Jozef Imrich, name worthy of Kafka, has his finger on the pulse of any irony of interest and shares his findings to keep you in-the-know with the savviest trend setters and infomaniacs.
''I want to stay as close to the edge as I can without going over. Out on the edge you see all kinds of things you can't see from the center.''
Dr David Henry Clune: The long history of political corruption in NSW — and the downfall of MPs, ministers and premiers
New South Wales Premier Gladys Berejiklian has become ensnared this week in the sensational ICAC hearings into alleged corruption by former MP Daryl Maguire — and suddenly finds her future very much in doubt.
Meanwhile, Berejiklian, who has denied any wrongdoing by maintaining a personal relationship with Maguire even after he was forced to resign as MP, has faced calls from the Opposition for her to resign.
Whether Berejiklian will be forced to step down remains to be seen. But it’s becoming clearer by the day that, at the very least, her reputation will be seriously tarnished by the explosive revelations.
Berejiklian is hardly the first NSW politician to become enmeshed in scandal.
Corruption has been ingrained in the political culture of NSW, from the days of its founding in the 19th century. This is the very reason the Independent Commission Against Corruption was formed in 1988 — and why it remains a vital watchdog over the inner workings of state government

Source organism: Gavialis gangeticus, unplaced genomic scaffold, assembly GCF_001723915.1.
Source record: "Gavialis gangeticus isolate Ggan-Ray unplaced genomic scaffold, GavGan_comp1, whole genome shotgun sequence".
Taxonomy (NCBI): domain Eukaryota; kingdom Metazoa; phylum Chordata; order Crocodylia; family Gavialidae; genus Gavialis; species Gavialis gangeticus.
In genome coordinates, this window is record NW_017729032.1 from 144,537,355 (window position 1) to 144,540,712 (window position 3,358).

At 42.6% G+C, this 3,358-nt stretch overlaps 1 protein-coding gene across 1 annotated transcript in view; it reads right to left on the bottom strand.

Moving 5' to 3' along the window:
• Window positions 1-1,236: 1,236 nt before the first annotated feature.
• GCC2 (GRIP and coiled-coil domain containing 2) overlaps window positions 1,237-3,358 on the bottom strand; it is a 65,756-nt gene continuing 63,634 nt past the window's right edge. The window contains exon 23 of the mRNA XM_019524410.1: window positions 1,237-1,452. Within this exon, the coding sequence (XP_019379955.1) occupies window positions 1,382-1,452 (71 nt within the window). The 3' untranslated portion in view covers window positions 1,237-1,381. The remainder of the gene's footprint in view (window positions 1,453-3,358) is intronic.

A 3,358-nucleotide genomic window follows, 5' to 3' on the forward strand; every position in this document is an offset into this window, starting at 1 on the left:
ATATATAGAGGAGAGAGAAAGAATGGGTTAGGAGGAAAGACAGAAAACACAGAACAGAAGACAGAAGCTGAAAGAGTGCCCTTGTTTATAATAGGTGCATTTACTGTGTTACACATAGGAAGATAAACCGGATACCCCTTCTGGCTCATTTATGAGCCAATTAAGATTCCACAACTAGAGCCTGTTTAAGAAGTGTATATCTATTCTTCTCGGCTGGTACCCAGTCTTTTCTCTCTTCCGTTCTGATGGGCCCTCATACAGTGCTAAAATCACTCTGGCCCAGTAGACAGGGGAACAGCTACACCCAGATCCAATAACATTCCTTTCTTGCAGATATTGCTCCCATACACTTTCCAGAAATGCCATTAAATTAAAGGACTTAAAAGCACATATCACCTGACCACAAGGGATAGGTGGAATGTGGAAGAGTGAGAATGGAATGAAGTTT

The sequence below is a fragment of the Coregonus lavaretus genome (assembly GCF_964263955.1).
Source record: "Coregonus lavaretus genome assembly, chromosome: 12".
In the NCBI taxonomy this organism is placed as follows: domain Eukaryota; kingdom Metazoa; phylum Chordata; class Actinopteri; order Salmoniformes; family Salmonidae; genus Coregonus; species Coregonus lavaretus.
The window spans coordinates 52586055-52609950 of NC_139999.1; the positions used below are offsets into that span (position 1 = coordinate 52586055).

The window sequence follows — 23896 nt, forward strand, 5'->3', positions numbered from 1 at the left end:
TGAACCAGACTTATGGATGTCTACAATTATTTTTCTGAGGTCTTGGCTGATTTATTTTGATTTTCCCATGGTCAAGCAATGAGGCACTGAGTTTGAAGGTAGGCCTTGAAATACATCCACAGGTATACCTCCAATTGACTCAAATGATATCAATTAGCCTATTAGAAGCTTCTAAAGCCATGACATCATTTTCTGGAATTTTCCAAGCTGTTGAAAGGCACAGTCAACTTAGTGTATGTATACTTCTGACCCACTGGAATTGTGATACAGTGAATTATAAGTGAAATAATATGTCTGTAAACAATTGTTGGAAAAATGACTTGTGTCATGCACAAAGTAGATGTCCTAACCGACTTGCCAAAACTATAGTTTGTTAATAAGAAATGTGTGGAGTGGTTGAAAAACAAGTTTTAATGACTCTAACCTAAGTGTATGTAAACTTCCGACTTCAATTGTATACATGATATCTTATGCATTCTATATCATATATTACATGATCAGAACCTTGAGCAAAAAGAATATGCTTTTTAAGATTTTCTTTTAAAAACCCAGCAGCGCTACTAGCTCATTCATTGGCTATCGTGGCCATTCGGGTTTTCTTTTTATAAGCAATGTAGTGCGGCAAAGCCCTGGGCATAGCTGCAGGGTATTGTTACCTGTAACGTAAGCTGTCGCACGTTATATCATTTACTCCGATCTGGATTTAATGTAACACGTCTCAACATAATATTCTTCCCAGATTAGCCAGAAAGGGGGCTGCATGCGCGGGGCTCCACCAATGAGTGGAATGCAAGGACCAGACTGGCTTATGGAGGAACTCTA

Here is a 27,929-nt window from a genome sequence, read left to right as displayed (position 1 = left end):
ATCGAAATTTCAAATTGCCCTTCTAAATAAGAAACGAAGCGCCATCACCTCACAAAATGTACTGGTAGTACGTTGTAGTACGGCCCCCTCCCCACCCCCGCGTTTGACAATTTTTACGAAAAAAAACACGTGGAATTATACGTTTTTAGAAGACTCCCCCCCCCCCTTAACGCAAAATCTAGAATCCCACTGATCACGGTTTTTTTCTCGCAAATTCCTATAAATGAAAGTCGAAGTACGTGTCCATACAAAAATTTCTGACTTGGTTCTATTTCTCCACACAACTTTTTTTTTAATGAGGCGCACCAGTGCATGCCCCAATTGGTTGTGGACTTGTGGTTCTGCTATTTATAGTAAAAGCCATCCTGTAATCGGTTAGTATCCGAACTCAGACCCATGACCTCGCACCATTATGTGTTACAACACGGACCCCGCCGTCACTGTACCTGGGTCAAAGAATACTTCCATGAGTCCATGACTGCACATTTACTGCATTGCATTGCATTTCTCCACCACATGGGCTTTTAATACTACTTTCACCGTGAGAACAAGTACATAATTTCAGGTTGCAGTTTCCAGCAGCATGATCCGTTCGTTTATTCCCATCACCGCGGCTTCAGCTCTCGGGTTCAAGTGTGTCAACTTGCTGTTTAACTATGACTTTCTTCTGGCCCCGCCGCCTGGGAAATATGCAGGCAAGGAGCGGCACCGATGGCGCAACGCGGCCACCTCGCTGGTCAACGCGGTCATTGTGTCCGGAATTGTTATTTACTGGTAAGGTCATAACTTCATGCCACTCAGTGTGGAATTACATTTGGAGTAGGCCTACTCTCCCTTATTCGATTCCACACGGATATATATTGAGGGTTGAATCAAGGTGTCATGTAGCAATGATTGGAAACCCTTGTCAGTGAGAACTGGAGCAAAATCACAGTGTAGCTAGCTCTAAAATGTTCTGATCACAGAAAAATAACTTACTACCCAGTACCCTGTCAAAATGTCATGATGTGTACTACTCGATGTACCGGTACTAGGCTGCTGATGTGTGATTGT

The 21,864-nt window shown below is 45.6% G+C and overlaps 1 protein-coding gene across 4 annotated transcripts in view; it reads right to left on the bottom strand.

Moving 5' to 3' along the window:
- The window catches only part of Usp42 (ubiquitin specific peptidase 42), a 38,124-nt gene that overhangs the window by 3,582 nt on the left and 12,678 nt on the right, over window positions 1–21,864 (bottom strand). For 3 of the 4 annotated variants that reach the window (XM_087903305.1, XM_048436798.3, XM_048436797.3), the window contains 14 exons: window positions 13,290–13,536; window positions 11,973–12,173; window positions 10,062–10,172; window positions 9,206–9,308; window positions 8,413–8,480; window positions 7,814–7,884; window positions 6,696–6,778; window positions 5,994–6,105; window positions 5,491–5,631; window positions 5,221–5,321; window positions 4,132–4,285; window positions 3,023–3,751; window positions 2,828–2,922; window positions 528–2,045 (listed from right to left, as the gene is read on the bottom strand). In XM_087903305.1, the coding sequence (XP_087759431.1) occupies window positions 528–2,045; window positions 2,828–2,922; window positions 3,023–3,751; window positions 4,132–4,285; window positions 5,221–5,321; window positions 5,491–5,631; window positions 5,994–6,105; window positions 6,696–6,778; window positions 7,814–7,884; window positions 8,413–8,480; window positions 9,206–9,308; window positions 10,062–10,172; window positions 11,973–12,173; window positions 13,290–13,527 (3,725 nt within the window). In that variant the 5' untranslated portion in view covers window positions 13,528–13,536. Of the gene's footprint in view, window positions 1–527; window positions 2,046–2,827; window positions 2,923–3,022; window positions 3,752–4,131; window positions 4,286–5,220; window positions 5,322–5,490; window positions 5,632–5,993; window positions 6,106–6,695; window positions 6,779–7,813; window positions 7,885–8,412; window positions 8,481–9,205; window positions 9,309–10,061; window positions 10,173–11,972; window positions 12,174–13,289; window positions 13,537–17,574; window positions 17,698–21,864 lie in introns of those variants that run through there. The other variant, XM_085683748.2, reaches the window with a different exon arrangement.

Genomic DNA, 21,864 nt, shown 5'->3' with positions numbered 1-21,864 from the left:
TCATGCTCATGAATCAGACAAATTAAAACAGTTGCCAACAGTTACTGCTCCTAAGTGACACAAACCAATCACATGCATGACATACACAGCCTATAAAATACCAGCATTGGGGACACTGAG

David Clune was for many years the Manager of the NSW Parliament’s Research Service and also the NSW Parliament’s Historian. He has written extensively about NSW politics and history. He is the author with Gareth Griffith of Decision and Deliberation: the Parliament of NSW, 1856-2003, and the editor with Ken Turner of The Premiers of NSW, 1856-2005 and The Governors of NSW, 1788-2010. He was a member of the Sesquicentenary of Responsible Government in NSW Committee and the Governor Macquarie Bicentenary Committee and is a member of the Editorial Committee of Australasian Parliamentary Review. Dr Clune was awarded the Centenary of Federation Medal in 2001 and the Order of Australia Medal in 2001.
The American miniseries TheComey Ruleothers important insights into the fraught relationship between governments and the institutions charged with responsibility for holding them to account. What has happened in the United States under Trump should be an urgent warning to other nations: democracies are less robust than we have come to assume. While Berejiklian is proclaiming her own uncompromising dedication to "the people of NSW," the staff of ICAC, working invisibly in the background, may be the truer servants of the public good.